Personal reflections on urbanism, urban life and sustainable urban design in Wellington, New Zealand.

Friday, March 09, 2007

Brut, Brutalism and Brutes

The Architectural Centre is running a little outing tomorrow (the 10th of March) called Brutalism and Bubbles. It's a train excursion to the Hutt Valley and back to central Wellington to appreciate, draw and photograph some examples of that much-misunderstood architectural movement (the name comes from b├ęton brut, meaning "raw concrete", and has nothing to do with brutality). Oh, and it sounds like there may be some alcohol involved.

Anyone can join in: you just need $15 for the all-day Metlink Explorer ticket. I've put together a public ZoomIn group of the places along the way, and we may add some photos and drawings to the places once we're done.

The full timetable:

10:05am Meet at the Wellington Railway Station to catch the Hutt Valley Line to Upper Hutt
(10:50am) draw Civic Centre & visit Expressions
12:30pm catch Hutt Valley Line from Upper Hutt to Heretaunga
(12:37pm) draw Heretaunga Campus lecture theatre, picnic lunch & frisbee
2:37pm catch Hutt Valley Line from Heretaunga to Waterloo Station
(2:44pm) Walk to TheNewDowse to appreciate contemporary architecture
4:06pm Walk to Lower Hutt - Queensgate, Stop B, Hutt City, Bus Service: 83 departs 4.10
5:45 Arrive Courtenay Place, draw the Hannah Playhouse ... possibly from the bar downstairs ... later stroll on to Happy (cnr Tory+Vivian St) for some more drinks etc. in the former Cricketers Arms.

Talking of the Architectural Centre, their submission on the upcoming heritage listing consultation takes the unusual approach of proposing a list of "negative heritage"; that is, "sites and buildings which are negative contributions to the built environment", and for which there should be incentives to redevelop. I'm sure that many of you will have a long list of such brutes (and they may even overlap with the above list of brutalist gems), so go ahead and make some suggestions here. I'm ususally very cautious of advocating demolition, but here are a few obvious ones for me:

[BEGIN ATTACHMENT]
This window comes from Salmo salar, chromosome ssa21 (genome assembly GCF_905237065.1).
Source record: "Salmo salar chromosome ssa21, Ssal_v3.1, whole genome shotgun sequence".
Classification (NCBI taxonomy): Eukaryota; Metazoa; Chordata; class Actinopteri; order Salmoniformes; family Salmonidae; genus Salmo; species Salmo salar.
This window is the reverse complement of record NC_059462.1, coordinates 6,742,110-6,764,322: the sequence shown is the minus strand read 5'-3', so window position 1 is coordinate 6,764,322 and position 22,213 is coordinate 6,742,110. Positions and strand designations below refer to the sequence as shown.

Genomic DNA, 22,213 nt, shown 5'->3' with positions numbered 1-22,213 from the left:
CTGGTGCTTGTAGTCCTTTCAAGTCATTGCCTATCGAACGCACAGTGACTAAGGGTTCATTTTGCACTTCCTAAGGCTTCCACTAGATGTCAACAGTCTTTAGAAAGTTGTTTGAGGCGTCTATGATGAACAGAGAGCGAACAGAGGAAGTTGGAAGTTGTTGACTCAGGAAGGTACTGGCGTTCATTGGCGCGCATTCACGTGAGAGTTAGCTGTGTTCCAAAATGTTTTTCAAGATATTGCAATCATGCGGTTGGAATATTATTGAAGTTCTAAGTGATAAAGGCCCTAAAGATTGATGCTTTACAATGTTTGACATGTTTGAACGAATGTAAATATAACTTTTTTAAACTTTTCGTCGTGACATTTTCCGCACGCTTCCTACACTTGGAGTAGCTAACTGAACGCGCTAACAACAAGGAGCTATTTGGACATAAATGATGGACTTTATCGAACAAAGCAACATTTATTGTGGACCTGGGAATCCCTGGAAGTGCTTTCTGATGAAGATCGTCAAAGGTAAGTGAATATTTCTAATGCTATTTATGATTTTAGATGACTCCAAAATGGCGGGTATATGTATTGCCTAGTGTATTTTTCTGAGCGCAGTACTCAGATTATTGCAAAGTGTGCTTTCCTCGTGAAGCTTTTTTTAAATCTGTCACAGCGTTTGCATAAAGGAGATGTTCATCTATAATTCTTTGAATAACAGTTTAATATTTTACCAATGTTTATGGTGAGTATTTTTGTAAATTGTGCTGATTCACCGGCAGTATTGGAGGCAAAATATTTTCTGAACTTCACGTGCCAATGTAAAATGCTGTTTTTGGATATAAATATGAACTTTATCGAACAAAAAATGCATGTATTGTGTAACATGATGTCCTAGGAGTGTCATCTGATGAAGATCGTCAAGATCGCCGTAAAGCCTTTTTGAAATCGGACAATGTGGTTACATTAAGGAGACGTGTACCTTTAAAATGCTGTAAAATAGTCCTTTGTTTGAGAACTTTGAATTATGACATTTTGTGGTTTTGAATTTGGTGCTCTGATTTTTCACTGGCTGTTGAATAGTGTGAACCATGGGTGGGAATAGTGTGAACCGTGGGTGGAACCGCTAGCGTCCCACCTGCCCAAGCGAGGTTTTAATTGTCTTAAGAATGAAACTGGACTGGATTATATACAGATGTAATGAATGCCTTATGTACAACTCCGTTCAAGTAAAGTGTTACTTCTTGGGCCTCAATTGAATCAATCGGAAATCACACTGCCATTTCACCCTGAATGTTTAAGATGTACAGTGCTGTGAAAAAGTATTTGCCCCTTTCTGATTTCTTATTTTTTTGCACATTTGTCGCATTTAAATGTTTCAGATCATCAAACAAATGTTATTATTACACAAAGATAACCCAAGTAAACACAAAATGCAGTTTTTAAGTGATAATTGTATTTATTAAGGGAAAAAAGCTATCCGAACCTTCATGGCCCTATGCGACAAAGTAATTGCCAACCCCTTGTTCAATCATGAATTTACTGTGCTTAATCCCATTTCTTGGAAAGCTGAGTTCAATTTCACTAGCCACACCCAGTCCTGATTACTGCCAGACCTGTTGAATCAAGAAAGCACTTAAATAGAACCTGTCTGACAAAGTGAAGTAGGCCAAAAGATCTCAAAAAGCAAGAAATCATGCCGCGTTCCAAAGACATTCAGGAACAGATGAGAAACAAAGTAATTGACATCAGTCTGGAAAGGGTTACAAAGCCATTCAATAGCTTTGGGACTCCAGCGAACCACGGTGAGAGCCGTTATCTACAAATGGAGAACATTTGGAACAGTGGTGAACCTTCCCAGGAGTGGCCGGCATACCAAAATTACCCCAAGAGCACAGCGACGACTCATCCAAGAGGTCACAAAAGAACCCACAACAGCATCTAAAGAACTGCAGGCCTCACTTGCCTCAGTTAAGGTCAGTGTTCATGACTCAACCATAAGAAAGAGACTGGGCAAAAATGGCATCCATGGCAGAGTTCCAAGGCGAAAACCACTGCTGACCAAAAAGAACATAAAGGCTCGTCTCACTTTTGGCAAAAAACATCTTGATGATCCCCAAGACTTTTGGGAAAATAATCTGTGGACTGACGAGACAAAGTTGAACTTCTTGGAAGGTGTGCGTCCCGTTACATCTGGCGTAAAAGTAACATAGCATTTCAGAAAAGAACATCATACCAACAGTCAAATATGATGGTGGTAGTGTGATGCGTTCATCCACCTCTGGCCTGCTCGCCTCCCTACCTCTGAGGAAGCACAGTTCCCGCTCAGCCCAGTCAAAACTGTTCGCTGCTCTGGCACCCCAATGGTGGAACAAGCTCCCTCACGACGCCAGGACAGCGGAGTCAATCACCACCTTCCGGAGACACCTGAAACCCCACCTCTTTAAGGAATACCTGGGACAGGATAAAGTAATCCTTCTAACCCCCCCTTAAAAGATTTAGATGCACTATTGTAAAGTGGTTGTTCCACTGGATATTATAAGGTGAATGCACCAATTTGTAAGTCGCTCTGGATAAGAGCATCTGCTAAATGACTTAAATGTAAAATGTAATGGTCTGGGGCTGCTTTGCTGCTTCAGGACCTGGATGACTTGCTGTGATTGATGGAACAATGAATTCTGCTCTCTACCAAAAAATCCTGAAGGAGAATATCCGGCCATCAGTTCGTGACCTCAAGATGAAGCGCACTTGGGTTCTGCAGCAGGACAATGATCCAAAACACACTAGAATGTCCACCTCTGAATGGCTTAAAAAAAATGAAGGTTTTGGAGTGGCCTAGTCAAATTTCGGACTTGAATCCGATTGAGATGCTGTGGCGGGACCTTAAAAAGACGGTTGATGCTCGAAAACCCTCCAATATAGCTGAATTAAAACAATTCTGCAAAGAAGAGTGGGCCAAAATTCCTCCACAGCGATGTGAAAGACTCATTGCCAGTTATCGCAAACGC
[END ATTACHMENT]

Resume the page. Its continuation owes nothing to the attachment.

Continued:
At 10:17 am, March 09, 2007, Anonymous Anonymous said...

The Central police station on the corner of Harris and Victoria, is an cheap looking blight, they should be forced to paint it something bright and interesting.

The Murphy and Von Zedlitz buildings at Victoria Uni can go in the blight list too..

At 12:16 pm, March 09, 2007, Blogger s. said...

The Heretaunga campus building is a thing of stupendous beauty. I hope you can get inside, too, and I hope they haven't updated the interior fit-out since I was a student at CIT there a good number or years ago -- though I appreciate that's not technically of relevance in a appreciation of Brutalism.

If you get a chance, try to check out the GCSB building just up the road from the Heretaunga campus, approx cnr Somme and Messines.

At 12:17 pm, March 09, 2007, Blogger s. said...

umm *of, *an *blush*

At 1:08 pm, March 09, 2007, Anonymous Anonymous said...

The Duxton Hotel needs, at the very least, a facelift. As do the Charles Ferguson Bldg on Bowen, and much of the Molesworth St precinct.

At 2:36 pm, March 09, 2007, Blogger Butane Steeple said...

Speaking of the university, what about the pictures in the Dom post earlier this week of the monstrosities they're proposing to build.

There may be a need for more student accommodation, but not at that price.

At 2:59 pm, March 09, 2007, Blogger Tom said...

Butane: I haven't commented about those yet because I don't know the specific area that well. I can see the general area from my window at home, but I'll have to find time to walk around there and get familiar with the neighbourhood. The designs certainly looked pretty horrid, but I'm not necessarily opposed to that size & type of development there, and some of the neighbours' comments sounded like the worst sort of NIMBYism. "Oh no! Students! Our life is over!"

At 12:27 am, March 10, 2007, Blogger Off-Black said...

In the vein of Stephens comment, I too spent some years at CIT. I abseiled from the roof of the lecture theatre a couple of times.
I always liked its angularity, and the way it is sunken into its own little space in front of the main entrance.

When I was there the angled desks didn't have sills, meaning each lecture was a continual battle to stop your notes and various other materials falling into your lap.

I always liked the way the central buildings were laid out there; very easy for even the newest noob to navigate.

It's a shame to see how underutilised the site appears to be now compared to its heyday. The years I spent at the campus were its last as CIT, and it felt like watching something die as the place was wound down.


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